Addressing complex environmental issues involving human behaviors is no simple task. Take climate change, for example. Human actions, such as the types of vehicles we drive or how much energy we consume at home, are important drivers of carbon emissions across the world. If we hope to address something as complex as climate change, we need individuals to not only change an occasional behavior, but we need them to make a wide range of positive environmental choices.
Now, many of the behavior change interventions used in the social sciences target a single environmental behavior. For example, we may give people feedback on their home energy use to convince them to use less energy, or our community may switch to home commingled recycling to raise recycling rates, instead of sorted recycling. But social scientists rarely consider trying to understand or change different types of proenvironmental behaviors at the same time.
Researchers in the health and medical sciences wrestle with similar issues. Numerous human behaviors contribute to an individual’s health, including smoking/drinking habits, dietary choices, and regular exercise. One behavior change approach they’ve taken is to try to design interventions that target numerous health behaviors at once, such as trying to help students eat healthier snacks AND exercise more frequently through educational activities and resources. In the environmental behavior change area the focus has been slightly different, instead pursuing “behavior spillover.” Behavior spillover is the idea that engaging in one proenvironmental behavior, perhaps saving energy at home, can lead to subsequent proenvironmental behaviors, such as saving water at home, or even increasing how much one recycles at home.
A fair amount of my research these days at the Vanderbilt Institute for Energy and Environment and the Vanderbilt Climate Change Research Network focuses on questions surrounding behavior spillover (e.g., When does it happen? When can it backfire, such that people actually engage in less of a second environmental behavior?), so I’ll definitely return to this specific idea in subsequent blogs. However, both the health sciences approach of changing numerous health behaviors at once and the environmental sciences approach of changing one behavior to initiate behavior spillover are both predicated on the idea that human behaviors are often related. Environmental behavior spillover can’t happen if conserving energy and conserving water at home are not related at some level.
Well, we still don’t know a lot about the more basic question of how consistently people perform various proenvironmental behaviors across contexts (e.g., do they recycle both at home and at work?). Improving our basic understanding of environmental behavior consistency would help us develop expectations about when environmental behavior spillover should occur. My colleague Alexander Rothman and I recently published an article exploring just this question of environmental behavior consistency (published version here and accepted version here).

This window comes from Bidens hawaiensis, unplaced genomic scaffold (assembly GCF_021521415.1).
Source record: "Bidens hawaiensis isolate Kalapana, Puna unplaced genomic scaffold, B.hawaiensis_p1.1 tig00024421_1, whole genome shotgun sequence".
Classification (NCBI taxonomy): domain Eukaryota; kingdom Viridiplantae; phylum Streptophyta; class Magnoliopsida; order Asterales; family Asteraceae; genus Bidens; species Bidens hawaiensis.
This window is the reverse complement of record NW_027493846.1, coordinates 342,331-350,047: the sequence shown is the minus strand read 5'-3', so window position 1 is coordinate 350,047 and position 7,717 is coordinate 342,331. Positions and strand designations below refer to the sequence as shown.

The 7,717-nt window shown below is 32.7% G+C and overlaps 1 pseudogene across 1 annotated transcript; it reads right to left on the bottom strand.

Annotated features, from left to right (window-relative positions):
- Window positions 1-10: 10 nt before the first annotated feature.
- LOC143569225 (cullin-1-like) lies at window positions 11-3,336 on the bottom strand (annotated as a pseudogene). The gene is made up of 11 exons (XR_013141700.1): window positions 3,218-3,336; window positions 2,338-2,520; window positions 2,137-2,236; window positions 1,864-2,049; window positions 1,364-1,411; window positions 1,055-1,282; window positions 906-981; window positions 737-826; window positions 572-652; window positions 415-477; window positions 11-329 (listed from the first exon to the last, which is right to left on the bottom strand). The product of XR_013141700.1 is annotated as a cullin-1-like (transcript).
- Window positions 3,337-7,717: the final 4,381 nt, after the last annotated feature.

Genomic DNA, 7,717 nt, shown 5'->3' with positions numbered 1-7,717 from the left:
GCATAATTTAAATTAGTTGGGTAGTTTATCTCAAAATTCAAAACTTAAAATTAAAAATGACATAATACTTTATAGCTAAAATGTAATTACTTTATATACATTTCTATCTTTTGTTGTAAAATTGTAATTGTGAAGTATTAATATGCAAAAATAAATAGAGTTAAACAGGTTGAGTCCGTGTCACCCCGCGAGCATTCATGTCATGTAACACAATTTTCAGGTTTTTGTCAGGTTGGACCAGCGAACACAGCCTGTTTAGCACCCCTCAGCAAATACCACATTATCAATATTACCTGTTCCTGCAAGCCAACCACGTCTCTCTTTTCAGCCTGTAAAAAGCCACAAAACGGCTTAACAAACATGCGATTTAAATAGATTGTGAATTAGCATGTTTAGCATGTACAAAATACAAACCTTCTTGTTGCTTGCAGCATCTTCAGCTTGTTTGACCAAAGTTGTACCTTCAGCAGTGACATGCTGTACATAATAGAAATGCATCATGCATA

A few interesting effects emerged from our research. First, as Figure 1 below shows, people were not entirely consistent in their self-reported environmental behaviors across physical settings. So, for example, student were most likely to report recycling paper at school, then at home, and far less frequently when they had the chance to recycle in their friends’ homes. Second, people were relatively consistent in conservation efforts (both conserving water and electricity) across settings.
Other follow-up analyses revealed that people were more consistent in their engagement in types of recycling and their engagement in types of conservation, but were less likely to jump from recycling to conservation behaviors, or from conservation behaviors to recycling. Why do these things matter? Well, they provide some evidence, albeit correlational and self-reported, that behavior spillover may be more likely between types of recycling behaviors or types of conservation behaviors than from a recycling behavior to a conservation behavior. And, it is more likely that people will engage a single behavior across physical settings--such as recycling paper at home and recycling paper at school--than it will be for people to both recycle and conserve in the same setting.
However, like all social science research, our work suggests additional unanswered questions. We relied on self-reports of environmental behavior in our survey. Are people actually this inconsistent when their rates of various behaviors are objectively measured? Can we induce greater consistency in people’s environmental behaviors across types of behaviors or settings? Are certain types of people more consistent in their behaviors across settings? These questions, and others, are questions worthy of future exploration.
What do you think?